La Serenissima’. To the average tourist who discovers Venice on a brief city break through a whirl of gondolas, snaking queues and souvenir carnival masks, the city is anything but serene. But they are all there for the same reason: Venice, long billed as one of the world’s most beautiful cities has captured the hearts and minds of artists, musicians, writers and thinkers ever since the first invasions by the Lombards. And every day, a fresh invasion occurs...
But beneath the gleaming facade and tourist-thronged squares, Venice is a city of quiet corners, deserted squares, dark alleys and unexpected treasures: who better to root them out and show them off in the light of their cultural, historical and artistic history than Peter Ackroyd? The prize-winning historian, journalist, novelist, broadcaster, biographer and Fellow of both the Royal Academy and the Royal Society of Literature has recently completed his own biography of Venice. Join us from the 6th of September on Sky Arts 1 / HD as we follow him through the history and geography of ‘The Queen of the Adriatic’, exploring the city's architecture, art, music and theatre and examining its architectural development from Byzantine gold to Gothic elegance via the glamour of the Renaissance, the sumptuousness of the Baroque and the revolution of the Enlightenment.
Episode One: The City as Architecture
Peter Ackroyd begins his tour of Venice by following in the footsteps of the 19th century author, poet, artist and critic John Ruskin, who visited and lived in the city over a period of some years and whose work The Stones of Venice Ackroyd describes as “still the perfect introduction to a city under threat”. He traces the development of the city’s buildings from its earliest beginnings (Venetian historians claim that the city was established at the very precise time of midday, March 25, 421, by a fisherman named Giovani Bono or John the Good: in fact, Venice emerged after a series of invasions by the Lombards in the late 560s) through to the emergence of a uniquely Venetian architectural aesthetic, formed by layers of Byzantine, Gothic and Renaissance architecture, melded together by the practicalities of building on – and defending against – the ever-encroaching waters of the lagoon. Such practicalities also become evident as Ackroyd examines what the city does with its dead, and the peculiarly Venetian approach to façades: the idea of the carnival mask permeates through, since only the fronts of many houses are deemed to be worth embellishment or decoration, no matter how uncomfortable they are behind. But while Ruskin believed he was recording, in words and picture, a city in terminal decline, “a ghost upon the sands of the sea, so weak – so quiet - so bereft of all but her loveliness”, Ackroyd looks to the future with a number of the efforts that are being made to preserve the city for future generations.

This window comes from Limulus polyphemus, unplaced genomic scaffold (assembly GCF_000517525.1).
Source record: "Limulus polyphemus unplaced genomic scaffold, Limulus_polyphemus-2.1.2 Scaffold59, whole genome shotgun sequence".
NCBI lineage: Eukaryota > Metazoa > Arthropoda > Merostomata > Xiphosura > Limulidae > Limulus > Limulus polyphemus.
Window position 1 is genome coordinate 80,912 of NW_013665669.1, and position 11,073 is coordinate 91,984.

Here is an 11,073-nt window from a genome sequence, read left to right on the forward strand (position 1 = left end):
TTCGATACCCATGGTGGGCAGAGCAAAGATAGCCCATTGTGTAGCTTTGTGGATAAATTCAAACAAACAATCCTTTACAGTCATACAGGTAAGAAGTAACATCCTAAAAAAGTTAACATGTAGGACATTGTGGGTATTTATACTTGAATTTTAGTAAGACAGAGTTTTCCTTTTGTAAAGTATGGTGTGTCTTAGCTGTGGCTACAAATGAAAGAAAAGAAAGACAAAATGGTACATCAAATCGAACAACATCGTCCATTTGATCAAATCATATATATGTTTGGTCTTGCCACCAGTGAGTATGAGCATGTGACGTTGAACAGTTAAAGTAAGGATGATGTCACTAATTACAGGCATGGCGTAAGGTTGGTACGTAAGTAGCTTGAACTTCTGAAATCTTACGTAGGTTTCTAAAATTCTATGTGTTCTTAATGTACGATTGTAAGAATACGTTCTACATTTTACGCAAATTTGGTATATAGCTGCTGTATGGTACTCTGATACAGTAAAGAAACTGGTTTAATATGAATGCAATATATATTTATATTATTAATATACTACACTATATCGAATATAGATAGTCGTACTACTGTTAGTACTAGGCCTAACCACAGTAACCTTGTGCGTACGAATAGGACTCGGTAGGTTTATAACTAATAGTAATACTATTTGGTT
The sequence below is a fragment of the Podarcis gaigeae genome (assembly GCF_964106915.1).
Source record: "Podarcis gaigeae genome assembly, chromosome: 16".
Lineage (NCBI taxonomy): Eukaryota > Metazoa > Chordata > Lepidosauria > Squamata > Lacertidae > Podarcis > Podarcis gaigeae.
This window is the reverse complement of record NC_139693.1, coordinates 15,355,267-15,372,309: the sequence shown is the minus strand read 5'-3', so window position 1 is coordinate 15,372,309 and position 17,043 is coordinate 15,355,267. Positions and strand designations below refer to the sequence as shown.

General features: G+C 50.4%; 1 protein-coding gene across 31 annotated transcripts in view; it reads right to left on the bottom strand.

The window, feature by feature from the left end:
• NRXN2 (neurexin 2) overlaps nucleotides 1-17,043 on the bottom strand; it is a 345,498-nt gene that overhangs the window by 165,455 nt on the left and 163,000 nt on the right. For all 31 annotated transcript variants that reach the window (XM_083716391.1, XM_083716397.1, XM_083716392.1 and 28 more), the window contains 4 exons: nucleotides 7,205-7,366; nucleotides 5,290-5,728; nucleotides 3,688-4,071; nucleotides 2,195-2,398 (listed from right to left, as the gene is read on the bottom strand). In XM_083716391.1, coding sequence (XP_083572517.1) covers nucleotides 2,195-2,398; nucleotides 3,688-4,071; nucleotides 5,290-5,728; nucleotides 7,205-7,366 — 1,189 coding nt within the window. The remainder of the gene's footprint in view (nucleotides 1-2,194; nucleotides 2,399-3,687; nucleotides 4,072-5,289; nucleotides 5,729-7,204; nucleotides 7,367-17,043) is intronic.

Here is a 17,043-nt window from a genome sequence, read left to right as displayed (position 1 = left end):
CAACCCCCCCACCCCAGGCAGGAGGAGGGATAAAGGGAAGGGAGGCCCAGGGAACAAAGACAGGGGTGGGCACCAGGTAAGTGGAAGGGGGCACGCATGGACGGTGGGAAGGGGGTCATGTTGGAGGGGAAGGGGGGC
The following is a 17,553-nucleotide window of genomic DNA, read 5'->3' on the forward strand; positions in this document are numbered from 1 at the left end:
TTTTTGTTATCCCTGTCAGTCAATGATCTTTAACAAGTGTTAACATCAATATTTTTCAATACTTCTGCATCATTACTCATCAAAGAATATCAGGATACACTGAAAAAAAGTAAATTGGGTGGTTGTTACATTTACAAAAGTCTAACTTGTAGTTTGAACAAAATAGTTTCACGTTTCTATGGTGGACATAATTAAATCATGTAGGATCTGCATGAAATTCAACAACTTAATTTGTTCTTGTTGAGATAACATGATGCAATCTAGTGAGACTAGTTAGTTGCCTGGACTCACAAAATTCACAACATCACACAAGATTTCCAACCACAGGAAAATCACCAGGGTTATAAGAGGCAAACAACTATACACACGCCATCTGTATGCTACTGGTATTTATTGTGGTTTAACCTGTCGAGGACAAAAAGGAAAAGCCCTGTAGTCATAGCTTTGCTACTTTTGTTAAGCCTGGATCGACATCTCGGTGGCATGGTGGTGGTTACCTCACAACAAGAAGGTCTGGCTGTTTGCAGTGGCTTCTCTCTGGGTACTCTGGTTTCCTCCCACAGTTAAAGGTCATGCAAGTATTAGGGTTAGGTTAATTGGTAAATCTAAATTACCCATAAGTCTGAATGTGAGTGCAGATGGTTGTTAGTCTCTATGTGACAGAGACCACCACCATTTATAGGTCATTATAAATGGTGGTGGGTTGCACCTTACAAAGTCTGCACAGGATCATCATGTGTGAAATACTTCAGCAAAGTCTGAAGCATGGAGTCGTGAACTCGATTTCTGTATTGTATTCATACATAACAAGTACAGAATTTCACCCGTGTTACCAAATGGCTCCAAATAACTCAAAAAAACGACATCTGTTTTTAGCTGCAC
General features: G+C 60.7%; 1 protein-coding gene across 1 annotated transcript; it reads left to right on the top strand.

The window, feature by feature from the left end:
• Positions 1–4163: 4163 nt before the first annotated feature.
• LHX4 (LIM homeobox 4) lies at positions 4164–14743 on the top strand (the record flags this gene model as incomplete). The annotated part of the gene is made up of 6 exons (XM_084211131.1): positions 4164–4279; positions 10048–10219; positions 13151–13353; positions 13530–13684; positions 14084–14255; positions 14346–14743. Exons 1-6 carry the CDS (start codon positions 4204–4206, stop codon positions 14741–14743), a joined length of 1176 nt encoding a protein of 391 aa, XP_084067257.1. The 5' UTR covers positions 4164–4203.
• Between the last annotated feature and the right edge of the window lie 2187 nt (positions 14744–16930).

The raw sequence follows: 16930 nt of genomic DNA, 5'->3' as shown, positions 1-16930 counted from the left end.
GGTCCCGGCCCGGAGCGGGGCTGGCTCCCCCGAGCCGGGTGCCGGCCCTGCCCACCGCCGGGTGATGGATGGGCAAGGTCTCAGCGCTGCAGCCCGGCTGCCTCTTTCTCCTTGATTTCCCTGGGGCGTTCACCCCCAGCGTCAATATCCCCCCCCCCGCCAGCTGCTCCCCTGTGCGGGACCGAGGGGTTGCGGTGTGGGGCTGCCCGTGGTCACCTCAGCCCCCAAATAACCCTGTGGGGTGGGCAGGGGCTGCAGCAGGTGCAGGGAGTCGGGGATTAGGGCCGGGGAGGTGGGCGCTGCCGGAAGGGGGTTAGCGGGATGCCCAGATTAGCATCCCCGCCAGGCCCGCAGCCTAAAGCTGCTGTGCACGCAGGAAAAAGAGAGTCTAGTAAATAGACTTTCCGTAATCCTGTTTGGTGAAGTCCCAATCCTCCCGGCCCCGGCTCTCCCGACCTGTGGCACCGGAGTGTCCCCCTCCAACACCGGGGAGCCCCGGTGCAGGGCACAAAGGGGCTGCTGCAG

Episode Two: The City as Art
Peter Ackroyd continues his exploration of Venice by looking at the art of perhaps the most frequently-painted city in the world. As he notes; “There is no scene in Venice that has not already been painted. There is no church, or house, or canal that has not become the subject of an artist’s brush or pencil. Even the fruit in the market looks as if it has been stolen from a still-life”. Here, Ackroyd examines the art and artists that Venice has inspired over the centuries and explores just what it says about the city. From Bellini to Guardia, via Tintoretto; Tiepolo; Titian; Bassano and Veronese, he notes that it is the buildings that star in the paintings of Venice; not the people: “Who can remember any of the human figures in Canaletto? In the many images of the public processions of Venice, the spectators and the participants become part of the architecture”. He also explores how the city inspired a number of uniquely Venetian innovations in its artists. The creation of the workshop system, for example, where art was viewed as a collective endeavour and many artists worked on a single piece; the city-focused loyalty (few native Venetian artists were tempted away from the city by lucrative patronages), and the uniquely Venetian skill of improvisation: Tiepolo reputedly said that he could finish a painting while other artists were still mixing their colours. Ackroyd also examines the impact of the Venetians’ popularity: much of the art relating to Venice was sold abroad, and he meets the curator who brought it back, while also uncovering what is being done to preserve the frescoes, mosaics and plasterwork that remain.